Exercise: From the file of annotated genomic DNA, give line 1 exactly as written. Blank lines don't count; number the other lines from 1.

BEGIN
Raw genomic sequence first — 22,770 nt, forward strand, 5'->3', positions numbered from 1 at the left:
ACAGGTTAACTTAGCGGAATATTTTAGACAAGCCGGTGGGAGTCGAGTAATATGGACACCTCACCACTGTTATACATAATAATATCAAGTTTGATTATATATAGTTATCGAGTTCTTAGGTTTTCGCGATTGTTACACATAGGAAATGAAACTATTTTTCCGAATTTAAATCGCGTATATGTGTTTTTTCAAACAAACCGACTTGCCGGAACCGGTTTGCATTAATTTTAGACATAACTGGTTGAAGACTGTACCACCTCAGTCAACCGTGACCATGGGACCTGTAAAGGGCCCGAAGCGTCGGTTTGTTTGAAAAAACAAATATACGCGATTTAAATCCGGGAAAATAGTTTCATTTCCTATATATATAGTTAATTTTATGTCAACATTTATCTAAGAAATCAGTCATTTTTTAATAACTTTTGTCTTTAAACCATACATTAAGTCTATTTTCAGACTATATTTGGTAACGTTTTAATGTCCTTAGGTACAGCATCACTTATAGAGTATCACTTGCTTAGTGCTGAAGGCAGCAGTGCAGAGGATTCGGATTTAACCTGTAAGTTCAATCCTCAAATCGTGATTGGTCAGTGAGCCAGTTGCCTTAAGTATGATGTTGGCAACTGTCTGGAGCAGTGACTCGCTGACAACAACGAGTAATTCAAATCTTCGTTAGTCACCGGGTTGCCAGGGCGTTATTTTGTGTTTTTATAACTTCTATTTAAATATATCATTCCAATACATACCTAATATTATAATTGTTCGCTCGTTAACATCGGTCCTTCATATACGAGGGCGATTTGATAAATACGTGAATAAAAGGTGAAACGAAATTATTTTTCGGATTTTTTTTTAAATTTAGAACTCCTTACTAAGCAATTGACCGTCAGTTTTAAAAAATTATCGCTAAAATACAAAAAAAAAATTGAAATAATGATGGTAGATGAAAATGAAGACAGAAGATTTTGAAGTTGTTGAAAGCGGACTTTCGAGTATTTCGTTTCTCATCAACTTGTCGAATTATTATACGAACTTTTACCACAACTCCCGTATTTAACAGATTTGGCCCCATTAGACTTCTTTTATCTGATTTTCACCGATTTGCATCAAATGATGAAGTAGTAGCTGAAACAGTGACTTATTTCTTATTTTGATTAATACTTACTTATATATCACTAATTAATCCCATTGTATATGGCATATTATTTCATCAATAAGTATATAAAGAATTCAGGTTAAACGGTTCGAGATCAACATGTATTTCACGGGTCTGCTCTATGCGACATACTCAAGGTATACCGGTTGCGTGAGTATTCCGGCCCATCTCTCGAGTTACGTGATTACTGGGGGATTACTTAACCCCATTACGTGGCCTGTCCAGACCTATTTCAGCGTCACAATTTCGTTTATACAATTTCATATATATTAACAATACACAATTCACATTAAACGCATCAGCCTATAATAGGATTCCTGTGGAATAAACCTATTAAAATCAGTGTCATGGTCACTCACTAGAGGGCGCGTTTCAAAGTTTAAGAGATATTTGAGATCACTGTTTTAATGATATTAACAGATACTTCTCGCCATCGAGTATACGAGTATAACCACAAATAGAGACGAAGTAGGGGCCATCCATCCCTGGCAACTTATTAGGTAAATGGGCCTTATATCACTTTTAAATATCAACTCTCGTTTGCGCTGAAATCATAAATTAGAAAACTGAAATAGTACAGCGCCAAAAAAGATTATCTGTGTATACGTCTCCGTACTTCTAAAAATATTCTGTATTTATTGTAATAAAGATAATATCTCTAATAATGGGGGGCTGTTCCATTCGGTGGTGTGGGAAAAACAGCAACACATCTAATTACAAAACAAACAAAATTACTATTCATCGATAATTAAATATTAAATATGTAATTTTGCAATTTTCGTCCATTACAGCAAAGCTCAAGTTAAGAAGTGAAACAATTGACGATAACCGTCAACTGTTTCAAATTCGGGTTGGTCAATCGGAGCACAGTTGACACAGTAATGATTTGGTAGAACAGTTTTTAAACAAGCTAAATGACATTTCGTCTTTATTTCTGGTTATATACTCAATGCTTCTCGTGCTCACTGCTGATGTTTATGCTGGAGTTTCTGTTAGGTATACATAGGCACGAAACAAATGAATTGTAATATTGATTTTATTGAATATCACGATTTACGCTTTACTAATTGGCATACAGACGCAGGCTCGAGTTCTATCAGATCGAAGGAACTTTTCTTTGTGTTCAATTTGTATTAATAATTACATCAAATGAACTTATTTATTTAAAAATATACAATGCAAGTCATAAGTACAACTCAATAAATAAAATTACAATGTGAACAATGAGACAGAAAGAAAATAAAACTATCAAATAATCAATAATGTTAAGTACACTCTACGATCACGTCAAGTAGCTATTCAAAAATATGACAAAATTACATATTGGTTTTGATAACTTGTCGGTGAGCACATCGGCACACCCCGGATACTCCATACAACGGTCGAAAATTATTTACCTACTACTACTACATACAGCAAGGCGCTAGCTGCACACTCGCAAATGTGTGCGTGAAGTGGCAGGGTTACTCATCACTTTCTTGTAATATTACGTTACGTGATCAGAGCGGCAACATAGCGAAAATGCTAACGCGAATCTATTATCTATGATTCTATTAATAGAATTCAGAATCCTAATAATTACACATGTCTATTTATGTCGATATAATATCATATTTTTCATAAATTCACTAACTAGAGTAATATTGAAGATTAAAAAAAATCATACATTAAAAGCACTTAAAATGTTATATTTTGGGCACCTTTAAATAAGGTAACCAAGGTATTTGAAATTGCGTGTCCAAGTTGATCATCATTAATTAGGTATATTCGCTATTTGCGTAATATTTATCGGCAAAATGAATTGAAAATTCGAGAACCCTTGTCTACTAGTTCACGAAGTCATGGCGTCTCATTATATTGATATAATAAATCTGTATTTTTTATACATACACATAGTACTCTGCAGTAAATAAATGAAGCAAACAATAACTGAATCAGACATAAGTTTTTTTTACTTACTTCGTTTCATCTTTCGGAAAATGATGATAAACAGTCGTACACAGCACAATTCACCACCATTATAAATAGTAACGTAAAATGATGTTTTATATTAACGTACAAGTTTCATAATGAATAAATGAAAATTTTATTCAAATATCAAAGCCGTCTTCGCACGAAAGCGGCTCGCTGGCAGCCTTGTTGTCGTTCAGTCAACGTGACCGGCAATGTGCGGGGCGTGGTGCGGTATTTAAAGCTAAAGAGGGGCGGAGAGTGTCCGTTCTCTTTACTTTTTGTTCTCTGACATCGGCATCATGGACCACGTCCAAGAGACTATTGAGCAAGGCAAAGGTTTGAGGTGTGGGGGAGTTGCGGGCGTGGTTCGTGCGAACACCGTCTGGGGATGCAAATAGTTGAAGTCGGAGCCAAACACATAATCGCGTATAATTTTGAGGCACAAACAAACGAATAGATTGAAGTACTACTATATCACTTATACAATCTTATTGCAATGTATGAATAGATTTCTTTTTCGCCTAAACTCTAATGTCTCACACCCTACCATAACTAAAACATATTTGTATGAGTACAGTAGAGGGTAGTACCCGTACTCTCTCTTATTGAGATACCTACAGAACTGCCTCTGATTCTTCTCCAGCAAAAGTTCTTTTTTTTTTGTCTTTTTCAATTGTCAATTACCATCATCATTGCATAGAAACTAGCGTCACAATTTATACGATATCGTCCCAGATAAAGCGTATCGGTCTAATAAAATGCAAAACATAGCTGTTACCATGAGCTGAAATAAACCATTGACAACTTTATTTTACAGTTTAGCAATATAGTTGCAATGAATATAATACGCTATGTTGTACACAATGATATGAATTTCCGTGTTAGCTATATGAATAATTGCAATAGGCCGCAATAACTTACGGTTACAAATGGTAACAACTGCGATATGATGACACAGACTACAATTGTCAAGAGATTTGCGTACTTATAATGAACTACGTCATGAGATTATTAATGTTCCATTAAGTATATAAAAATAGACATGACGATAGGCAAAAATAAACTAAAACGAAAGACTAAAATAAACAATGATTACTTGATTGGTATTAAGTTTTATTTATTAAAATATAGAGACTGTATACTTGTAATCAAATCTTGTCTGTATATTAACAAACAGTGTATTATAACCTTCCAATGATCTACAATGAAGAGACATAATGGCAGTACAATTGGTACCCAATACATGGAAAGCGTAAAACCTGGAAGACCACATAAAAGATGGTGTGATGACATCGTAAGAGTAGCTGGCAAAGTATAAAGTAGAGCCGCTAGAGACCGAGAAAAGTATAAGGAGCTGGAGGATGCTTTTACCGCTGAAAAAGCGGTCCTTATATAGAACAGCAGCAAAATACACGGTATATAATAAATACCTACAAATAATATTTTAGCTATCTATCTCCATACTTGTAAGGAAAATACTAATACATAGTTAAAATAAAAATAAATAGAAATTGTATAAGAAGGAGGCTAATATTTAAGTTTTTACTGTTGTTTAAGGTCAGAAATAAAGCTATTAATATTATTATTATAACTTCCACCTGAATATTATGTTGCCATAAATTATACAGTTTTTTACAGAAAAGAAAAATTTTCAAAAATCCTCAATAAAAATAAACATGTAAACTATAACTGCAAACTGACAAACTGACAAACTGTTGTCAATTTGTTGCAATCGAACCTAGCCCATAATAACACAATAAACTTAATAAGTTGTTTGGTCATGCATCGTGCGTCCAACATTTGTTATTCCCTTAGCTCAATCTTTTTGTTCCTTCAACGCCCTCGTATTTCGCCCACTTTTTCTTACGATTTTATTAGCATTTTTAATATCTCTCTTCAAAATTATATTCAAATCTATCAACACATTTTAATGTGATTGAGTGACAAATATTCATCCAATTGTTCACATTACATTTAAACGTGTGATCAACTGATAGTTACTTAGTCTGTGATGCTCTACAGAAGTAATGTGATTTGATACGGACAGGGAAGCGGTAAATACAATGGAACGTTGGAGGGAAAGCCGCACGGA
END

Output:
Raw genomic sequence first — 22,770 nt, forward strand, 5'->3', positions numbered from 1 at the left: